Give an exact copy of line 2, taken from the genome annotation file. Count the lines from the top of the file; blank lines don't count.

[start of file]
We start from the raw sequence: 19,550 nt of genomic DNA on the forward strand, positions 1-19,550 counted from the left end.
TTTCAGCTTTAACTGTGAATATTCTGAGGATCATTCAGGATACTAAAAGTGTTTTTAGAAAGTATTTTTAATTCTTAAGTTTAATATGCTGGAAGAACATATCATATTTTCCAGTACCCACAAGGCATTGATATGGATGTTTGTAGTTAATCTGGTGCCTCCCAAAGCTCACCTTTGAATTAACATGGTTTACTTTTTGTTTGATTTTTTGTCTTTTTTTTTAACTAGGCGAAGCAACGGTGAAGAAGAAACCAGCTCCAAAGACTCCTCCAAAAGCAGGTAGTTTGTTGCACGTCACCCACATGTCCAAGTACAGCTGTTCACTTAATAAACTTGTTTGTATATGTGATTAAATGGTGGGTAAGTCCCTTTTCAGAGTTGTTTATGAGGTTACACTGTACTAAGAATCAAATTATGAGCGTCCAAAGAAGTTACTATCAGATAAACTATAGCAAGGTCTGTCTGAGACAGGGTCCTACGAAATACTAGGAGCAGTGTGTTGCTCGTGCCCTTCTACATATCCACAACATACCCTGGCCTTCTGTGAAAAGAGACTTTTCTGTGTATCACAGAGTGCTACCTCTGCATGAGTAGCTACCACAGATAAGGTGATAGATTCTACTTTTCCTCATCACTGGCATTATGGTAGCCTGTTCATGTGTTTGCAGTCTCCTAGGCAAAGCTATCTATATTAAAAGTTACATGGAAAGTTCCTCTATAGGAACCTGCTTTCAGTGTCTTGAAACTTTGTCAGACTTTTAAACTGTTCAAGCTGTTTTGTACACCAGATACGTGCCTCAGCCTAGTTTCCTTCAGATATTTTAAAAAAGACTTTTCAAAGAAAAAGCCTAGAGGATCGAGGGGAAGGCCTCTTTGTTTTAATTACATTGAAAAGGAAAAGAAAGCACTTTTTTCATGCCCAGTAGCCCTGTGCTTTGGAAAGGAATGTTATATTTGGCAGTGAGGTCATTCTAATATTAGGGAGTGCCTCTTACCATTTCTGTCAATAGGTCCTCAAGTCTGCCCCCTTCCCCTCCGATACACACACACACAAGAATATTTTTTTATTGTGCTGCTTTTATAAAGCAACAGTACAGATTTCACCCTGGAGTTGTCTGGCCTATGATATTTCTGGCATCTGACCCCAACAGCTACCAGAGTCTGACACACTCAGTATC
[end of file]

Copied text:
TTTCAGCTTTAACTGTGAATATTCTGAGGATCATTCAGGATACTAAAAGTGTTTTTAGAAAGTATTTTTAATTCTTAAGTTTAATATGCTGGAAGAACATATCATATTTTCCAGTACCCACAAGGCATTGATATGGATGTTTGTAGTTAATCTGGTGCCTCCCAAAGCTCACCTTTGAATTAACATGGTTTACTTTTTGTTTGATTTTTTGTCTTTTTTTTTAACTAGGCGAAGCAACGGTGAAGAAGAAACCAGCTCCAAAGACTCCTCCAAAAGCAGGTAGTTTGTTGCACGTCACCCACATGTCCAAGTACAGCTGTTCACTTAATAAACTTGTTTGTATATGTGATTAAATGGTGGGTAAGTCCCTTTTCAGAGTTGTTTATGAGGTTACACTGTACTAAGAATCAAATTATGAGCGTCCAAAGAAGTTACTATCAGATAAACTATAGCAAGGTCTGTCTGAGACAGGGTCCTACGAAATACTAGGAGCAGTGTGTTGCTCGTGCCCTTCTACATATCCACAACATACCCTGGCCTTCTGTGAAAAGAGACTTTTCTGTGTATCACAGAGTGCTACCTCTGCATGAGTAGCTACCACAGATAAGGTGATAGATTCTACTTTTCCTCATCACTGGCATTATGGTAGCCTGTTCATGTGTTTGCAGTCTCCTAGGCAAAGCTATCTATATTAAAAGTTACATGGAAAGTTCCTCTATAGGAACCTGCTTTCAGTGTCTTGAAACTTTGTCAGACTTTTAAACTGTTCAAGCTGTTTTGTACACCAGATACGTGCCTCAGCCTAGTTTCCTTCAGATATTTTAAAAAAGACTTTTCAAAGAAAAAGCCTAGAGGATCGAGGGGAAGGCCTCTTTGTTTTAATTACATTGAAAAGGAAAAGAAAGCACTTTTTTCATGCCCAGTAGCCCTGTGCTTTGGAAAGGAATGTTATATTTGGCAGTGAGGTCATTCTAATATTAGGGAGTGCCTCTTACCATTTCTGTCAATAGGTCCTCAAGTCTGCCCCCTTCCCCTCCGATACACACACACACAAGAATATTTTTTTATTGTGCTGCTTTTATAAAGCAACAGTACAGATTTCACCCTGGAGTTGTCTGGCCTATGATATTTCTGGCATCTGACCCCAACAGCTACCAGAGTCTGACACACTCAGTATC